5 tips for a simple, seasonal $20 Thanksgiving tablescape

With a little money and little more creativity, you can create an Instagram-worthy holiday table

By Ashlie D. Stevens

Food Editor

Published November 13, 2021 5:30PM (EST)

thanksgiving autumn table setting (Getty Images/Carol Yepes)
thanksgiving autumn table setting (Getty Images/Carol Yepes)

Thanksgiving is now fast approaching and there's so much to consider, from supply chain snags to menu planning to the vaccination status of your guests. For that reason, it's easy to let tablescaping fall to the wayside, especially if you don't have a cabinet full of linens and an endless budget for fresh flowers at your disposal. 

However, at the risk of sounding like my grandmother who has spent years collecting antique china and festive accents, a simple, seasonal tablescape really does help bring the whole entertaining experience together. Put another way, your food is the star of the show, but the entire production would definitely benefit from some set design. 

RELATED: Want to make a fresh and festive Thanksgiving dinner for $40? Here's your menu

Don't think that you have to carve out hundreds of dollars to set a good table, though. With $20 and a little imagination, you'll have an Instagram-worthy set up in no time. 

Hit up your local thrift store for table linens

Honestly, Goodwill, flea markets and local thrift shops are lifesavers when it comes to creating a tablescape on a budget. Entire baskets of cheap tablecloths for like $3? Amazing. Even better if they come in seasonal colors — rusty red, orange, chocolate brown — or patterns like gingham, plaid or a jaunty leaf-print if you want to go in that direction. Pro tip: Bring some gloves on your scouting excursion so you can really pick through the piles of (potentially dirty) fabric and make sure to toss everything you buy in the washer for a cycle before using it to set your table. 

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Check the restaurant supply store for a cheap table runner 

You say "table runner," I say "kraft paper." It's cheap, it's easy to recycle and it adds a kind of shabby-chic touch (which can be a little ironic, if that's your thing) to a formal-ish dinner table. Huge rolls of it are available at restaurant supply stores for just a few dollars and once you've cut it to-size, there are infinite ways to dress it up. Use white paint to create a simple pattern like polka-dots or pinstripes, or break out your inner calligrapher and write folks' names in front of their assigned seat. 

Choose one or two seasonal flowers as centerpieces 

The temptation to blow your entire budget on beautiful bouquets of flowers is real, but consider picking one or two seasonal favorites — I really love deep purple pincushion flowers and giant orange marigolds — from the supermarket floral department to build a bouquet around. Let those anchor the arrangement and pad the rest of the space with filler flowers like baby's breath, seasonal herbs like rosemary (which you can reclaim to cook with at a later time) or outdoor finds.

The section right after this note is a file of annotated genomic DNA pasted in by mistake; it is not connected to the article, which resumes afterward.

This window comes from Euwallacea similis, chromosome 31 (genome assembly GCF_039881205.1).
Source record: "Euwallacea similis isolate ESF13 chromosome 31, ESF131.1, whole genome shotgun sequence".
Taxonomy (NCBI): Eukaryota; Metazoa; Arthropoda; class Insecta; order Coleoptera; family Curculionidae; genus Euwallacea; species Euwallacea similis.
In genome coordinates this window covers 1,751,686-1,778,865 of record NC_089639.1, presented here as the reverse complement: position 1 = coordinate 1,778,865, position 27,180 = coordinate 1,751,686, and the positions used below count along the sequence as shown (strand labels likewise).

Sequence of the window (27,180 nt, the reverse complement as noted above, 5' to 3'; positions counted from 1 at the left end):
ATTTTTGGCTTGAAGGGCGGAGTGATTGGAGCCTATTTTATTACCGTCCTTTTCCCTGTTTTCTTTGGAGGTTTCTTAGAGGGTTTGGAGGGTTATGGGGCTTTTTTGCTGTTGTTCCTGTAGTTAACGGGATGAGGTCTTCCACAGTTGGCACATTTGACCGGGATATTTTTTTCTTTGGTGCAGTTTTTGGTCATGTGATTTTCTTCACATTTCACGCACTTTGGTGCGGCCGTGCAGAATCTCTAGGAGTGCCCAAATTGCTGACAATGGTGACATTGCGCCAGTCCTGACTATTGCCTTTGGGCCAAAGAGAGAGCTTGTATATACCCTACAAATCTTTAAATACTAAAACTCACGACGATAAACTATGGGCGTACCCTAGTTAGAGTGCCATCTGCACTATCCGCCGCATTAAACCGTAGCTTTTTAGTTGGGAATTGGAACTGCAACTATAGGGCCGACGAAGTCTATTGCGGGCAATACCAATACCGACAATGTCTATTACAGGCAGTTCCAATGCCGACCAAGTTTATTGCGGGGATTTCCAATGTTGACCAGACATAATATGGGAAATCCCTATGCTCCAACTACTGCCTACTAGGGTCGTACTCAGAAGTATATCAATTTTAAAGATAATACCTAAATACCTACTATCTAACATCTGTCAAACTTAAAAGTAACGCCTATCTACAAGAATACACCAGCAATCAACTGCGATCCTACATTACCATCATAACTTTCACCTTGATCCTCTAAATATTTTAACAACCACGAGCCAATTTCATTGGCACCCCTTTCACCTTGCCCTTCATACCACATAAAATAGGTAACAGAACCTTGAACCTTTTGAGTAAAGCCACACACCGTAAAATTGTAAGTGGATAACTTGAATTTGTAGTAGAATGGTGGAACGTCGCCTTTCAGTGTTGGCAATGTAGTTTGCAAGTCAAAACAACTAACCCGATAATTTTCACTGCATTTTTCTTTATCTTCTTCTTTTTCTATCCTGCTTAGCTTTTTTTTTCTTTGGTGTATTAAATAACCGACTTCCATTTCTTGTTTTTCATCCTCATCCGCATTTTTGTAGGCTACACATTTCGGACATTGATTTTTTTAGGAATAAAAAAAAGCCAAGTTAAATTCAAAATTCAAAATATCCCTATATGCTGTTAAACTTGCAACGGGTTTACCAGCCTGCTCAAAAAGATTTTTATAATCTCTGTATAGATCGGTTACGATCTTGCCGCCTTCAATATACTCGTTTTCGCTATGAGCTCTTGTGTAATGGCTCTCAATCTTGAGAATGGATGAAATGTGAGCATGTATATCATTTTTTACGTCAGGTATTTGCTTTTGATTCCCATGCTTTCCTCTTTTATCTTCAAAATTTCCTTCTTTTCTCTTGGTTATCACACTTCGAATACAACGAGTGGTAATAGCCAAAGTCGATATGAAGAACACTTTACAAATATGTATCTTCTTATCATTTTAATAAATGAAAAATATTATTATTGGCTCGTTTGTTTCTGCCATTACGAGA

Take a trip outside

Speaking of, fall is an ideal time of year to take inspiration from the outdoors. I'm not going to tell you to bring in damp, already-trodden leaves to serve as a centerpiece just to save a few bucks, but do keep an eye out for a few items like pinecones or fallen twigs with a little greenery or berries. You can hang these upside down to dry and use them to accent your floral bouquets or centerpieces. 

Don't shy away from "shopping" the other rooms of your (or your friend's) house 

Finally, take a tour through the other rooms of your home to collect items that could work on your table. Those candles in the bedroom that you never light? Grab those for sure. The butcher's twine sitting in your kitchen cupboard? Sounds like a DIY napkin ring to me. The succulents in the corner of your living room? Toss them on the table. The old glass Topo Chico or Perrier bottles sitting in the recycling bin? Strip the labels off and you have yourself some no-cost vases. 

If you don't feel like you have anything you want to use, call up your closest — or most stylish — friend and ask if you can borrow a few items from their place. 

You may find yourself subtracting items from the tablescape once you bring them in because they look janky or things get too cluttered— and that's okay, too! This entire process is about experimentation and creativity. If in doubt, simple and seasonal is always good and candlelight really does make food look ten times more appealing. Not that you need help in that department, especially if you follow some of Salon Food's favorite holiday recipes. 

Here are some holiday dishes that will shine on whatever table you create: 


By Ashlie D. Stevens

Ashlie D. Stevens is Salon's food editor. She is also an award-winning radio producer, editor and features writer — with a special emphasis on food, culture and subculture. Her writing has appeared in and on The Atlantic, National Geographic’s “The Plate,” Eater, VICE, Slate, Salon, The Bitter Southerner and Chicago Magazine, while her audio work has appeared on NPR’s All Things Considered and Here & Now, as well as APM’s Marketplace. She is based in Chicago.

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